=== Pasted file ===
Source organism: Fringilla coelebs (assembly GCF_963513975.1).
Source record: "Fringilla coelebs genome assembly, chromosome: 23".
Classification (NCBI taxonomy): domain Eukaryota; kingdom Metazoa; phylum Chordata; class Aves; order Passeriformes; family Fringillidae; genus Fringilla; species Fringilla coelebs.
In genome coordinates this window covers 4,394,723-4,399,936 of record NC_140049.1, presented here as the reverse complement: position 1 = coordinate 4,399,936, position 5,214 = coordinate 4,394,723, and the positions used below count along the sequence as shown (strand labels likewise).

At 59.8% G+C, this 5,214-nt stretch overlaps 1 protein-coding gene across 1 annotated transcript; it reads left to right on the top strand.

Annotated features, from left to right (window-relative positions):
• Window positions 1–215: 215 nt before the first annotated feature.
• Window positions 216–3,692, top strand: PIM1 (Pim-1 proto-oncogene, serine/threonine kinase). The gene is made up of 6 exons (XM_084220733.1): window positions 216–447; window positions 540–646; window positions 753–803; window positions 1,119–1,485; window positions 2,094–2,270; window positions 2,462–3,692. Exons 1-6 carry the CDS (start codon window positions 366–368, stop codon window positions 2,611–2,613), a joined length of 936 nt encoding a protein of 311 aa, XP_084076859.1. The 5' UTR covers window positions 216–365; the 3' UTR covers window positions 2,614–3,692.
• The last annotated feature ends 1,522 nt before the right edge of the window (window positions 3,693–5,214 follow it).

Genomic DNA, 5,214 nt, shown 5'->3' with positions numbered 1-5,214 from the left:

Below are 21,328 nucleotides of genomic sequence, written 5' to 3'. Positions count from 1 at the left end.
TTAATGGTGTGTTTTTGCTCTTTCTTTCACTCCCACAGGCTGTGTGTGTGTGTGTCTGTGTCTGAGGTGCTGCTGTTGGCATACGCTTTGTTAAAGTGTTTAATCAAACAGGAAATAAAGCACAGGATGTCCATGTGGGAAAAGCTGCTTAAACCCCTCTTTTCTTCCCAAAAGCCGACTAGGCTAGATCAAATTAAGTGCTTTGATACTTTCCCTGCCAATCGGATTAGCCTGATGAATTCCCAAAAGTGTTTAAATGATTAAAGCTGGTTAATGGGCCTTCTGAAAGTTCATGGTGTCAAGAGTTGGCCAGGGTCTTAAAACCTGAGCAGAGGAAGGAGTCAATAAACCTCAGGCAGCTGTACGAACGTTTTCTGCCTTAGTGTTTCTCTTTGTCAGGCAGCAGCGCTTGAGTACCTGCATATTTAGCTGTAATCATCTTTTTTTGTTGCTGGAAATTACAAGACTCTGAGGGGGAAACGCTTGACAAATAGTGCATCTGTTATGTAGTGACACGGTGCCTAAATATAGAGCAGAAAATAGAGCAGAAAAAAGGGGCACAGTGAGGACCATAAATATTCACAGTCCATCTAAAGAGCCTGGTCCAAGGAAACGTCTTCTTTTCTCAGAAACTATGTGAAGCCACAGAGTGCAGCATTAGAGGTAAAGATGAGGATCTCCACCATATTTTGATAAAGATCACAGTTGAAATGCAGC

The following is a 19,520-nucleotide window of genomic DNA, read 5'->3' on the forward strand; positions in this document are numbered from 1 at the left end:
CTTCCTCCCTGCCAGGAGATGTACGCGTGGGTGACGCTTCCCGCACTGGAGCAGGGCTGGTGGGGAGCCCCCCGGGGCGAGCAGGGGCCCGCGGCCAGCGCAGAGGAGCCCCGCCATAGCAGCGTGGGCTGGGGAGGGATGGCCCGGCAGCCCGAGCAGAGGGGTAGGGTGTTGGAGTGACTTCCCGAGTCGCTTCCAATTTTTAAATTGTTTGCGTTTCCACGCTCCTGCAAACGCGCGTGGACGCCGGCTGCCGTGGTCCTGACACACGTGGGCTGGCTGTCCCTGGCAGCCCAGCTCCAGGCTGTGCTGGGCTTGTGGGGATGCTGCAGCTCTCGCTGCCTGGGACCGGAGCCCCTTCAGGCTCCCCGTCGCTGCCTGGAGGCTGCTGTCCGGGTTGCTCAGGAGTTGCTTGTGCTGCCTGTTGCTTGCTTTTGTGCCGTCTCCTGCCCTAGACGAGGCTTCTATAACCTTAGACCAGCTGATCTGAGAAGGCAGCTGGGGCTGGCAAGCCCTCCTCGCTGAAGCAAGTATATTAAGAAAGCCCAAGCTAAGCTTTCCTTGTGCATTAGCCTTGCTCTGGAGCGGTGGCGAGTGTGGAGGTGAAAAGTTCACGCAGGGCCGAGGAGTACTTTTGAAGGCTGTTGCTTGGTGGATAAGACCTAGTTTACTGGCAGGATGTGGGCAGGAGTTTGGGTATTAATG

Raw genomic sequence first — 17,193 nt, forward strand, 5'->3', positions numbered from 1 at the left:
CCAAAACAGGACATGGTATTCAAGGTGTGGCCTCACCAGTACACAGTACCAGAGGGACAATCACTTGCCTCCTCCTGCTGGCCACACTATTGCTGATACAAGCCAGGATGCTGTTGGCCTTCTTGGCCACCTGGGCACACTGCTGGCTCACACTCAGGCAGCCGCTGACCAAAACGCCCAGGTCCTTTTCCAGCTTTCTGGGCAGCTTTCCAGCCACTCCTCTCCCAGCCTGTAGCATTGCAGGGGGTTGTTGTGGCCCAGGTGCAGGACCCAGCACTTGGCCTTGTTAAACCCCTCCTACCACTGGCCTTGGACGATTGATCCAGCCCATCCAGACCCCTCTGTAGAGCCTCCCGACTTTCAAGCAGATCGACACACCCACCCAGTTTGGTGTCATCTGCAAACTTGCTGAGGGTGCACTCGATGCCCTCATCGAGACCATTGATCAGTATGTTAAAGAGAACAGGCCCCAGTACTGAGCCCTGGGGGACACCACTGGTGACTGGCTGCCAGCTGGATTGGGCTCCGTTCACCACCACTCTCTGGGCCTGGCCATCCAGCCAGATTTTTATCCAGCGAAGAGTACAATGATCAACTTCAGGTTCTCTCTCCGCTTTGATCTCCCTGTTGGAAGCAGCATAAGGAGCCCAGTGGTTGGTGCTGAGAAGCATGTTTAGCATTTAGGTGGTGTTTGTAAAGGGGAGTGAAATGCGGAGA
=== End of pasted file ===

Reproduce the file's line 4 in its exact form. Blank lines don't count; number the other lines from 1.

In genome coordinates this window covers 4,394,723-4,399,936 of record NC_140049.1, presented here as the reverse complement: position 1 = coordinate 4,399,936, position 5,214 = coordinate 4,394,723, and the positions used below count along the sequence as shown (strand labels likewise).